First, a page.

THE WIZARD OF OZ AUDIO BOOK :CHAPTER 15: THE JOURNEY TO THE SOUTH
CHAPTER 15 : THE JOURNEY TO THE SOUTH
Dorothy cried for a long time after Oz left. "How will I ever get back to Kansas now?" she said.
"I'll never see Aunt Em and Uncle Henry again."
"I am sorry," the Tin Man said. "Oz was a humbug, but he gave me my heart."
The friends were in the Throne Room. The Scarecrow was now the King of the Emerald City. He was sitting on the throne and the others were standing in front of him.
"I have been very lucky," the Scarecrow said. "Not long ago, I was on a pole in a field. Now I am King of this beautiful city. We can all be happy, if Dorothy can forget her home in Kansas."
"But I don't want to forget Kansas!" the poor girl cried. "I think about my home every day. I want to go back."
"Well then, we must try to help you," the Tin Man said.
The Scarecrow was thinking very hard with his new brains.
"Why don't you call the Winged Monkeys?" he asked at last. "They can carry you over the desert."
Dorothy ran to get her Golden Cap. Then she said the magic words and the Winged Monkeys arrived at once.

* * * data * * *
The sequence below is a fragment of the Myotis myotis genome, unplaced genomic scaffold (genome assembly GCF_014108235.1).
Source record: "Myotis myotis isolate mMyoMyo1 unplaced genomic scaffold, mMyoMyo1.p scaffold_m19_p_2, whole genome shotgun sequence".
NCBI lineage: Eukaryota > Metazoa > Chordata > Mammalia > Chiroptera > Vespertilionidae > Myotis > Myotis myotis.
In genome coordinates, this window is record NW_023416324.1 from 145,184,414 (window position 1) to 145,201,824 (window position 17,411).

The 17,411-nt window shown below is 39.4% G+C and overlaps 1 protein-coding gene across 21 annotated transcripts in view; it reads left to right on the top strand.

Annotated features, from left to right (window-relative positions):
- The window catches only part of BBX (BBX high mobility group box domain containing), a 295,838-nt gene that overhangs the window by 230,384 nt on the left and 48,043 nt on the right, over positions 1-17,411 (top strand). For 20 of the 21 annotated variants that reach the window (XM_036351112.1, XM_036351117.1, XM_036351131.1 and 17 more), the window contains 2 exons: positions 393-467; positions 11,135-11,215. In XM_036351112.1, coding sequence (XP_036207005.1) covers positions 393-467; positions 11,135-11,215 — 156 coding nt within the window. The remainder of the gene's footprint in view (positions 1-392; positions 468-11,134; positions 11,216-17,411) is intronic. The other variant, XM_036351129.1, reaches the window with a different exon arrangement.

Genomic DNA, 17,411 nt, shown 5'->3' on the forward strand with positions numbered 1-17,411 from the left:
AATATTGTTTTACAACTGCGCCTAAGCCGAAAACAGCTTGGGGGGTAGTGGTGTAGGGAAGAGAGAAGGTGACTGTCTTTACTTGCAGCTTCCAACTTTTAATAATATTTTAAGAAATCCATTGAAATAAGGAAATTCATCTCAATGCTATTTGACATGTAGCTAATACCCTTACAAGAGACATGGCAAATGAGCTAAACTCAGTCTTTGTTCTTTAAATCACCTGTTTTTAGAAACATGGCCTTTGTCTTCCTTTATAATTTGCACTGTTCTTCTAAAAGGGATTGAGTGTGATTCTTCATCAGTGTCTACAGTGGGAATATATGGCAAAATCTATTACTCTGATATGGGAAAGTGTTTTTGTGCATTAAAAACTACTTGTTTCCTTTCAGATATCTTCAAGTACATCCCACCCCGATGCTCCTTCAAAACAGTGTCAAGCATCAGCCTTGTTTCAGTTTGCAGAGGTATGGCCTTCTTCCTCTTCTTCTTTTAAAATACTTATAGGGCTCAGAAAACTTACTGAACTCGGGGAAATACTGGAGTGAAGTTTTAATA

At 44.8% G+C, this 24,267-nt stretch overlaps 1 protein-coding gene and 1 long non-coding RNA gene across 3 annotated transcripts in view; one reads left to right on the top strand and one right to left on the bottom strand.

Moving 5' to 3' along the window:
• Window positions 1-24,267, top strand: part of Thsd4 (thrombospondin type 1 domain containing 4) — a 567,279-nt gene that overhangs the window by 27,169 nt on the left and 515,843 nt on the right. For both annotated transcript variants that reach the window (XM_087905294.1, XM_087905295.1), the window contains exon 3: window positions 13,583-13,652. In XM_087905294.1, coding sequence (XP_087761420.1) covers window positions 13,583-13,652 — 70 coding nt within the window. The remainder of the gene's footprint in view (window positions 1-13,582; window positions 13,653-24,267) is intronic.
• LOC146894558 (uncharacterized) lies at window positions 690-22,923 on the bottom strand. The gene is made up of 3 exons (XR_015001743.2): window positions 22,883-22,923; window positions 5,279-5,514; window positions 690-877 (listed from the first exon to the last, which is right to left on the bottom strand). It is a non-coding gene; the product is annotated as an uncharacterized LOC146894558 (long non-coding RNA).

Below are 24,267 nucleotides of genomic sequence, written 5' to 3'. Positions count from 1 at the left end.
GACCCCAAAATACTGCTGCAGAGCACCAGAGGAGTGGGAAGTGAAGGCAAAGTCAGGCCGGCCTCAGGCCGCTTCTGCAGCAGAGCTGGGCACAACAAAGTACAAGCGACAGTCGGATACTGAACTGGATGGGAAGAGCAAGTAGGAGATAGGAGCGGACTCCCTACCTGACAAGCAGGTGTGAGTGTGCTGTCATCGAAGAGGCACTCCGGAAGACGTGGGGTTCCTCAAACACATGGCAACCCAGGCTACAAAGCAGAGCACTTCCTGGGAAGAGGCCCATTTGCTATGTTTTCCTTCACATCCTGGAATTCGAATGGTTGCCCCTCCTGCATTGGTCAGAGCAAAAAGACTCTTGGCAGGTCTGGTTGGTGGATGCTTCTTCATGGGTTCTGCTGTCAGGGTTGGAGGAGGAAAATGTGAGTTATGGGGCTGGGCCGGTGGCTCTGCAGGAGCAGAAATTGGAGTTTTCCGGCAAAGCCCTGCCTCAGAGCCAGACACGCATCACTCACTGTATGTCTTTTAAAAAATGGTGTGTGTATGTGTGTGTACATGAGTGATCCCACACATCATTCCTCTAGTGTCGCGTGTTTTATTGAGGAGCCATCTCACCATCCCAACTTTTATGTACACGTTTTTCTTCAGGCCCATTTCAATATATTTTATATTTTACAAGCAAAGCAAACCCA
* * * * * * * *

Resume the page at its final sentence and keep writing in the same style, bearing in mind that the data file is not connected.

"This is your second wish. How can we help you?" the King of the Winged Monkeys asked.
"I want you to carry me back to Kansas," Dorothy said.
"I'm sorry. We can't do that," the King of the Winged Monkeys replied. "We can only fly in this country. Winged
Monkeys never go to Kansas. Goodbye." And the King of the Winged Monkeys flew away.
"Now I have used two of the Golden Cap's wishes," Dorothy said sadly. "I have only one wish left."
The Scarecrow thought again. Then he called the green soldier into the Throne Room.
"My friend Dorothy wishes to cross the desert," the Scarecrow said to him. "How can she do that?"
"No one ever crosses the desert," the green soldier replied.
"Please think," Dorothy said. "Can anyone help me?"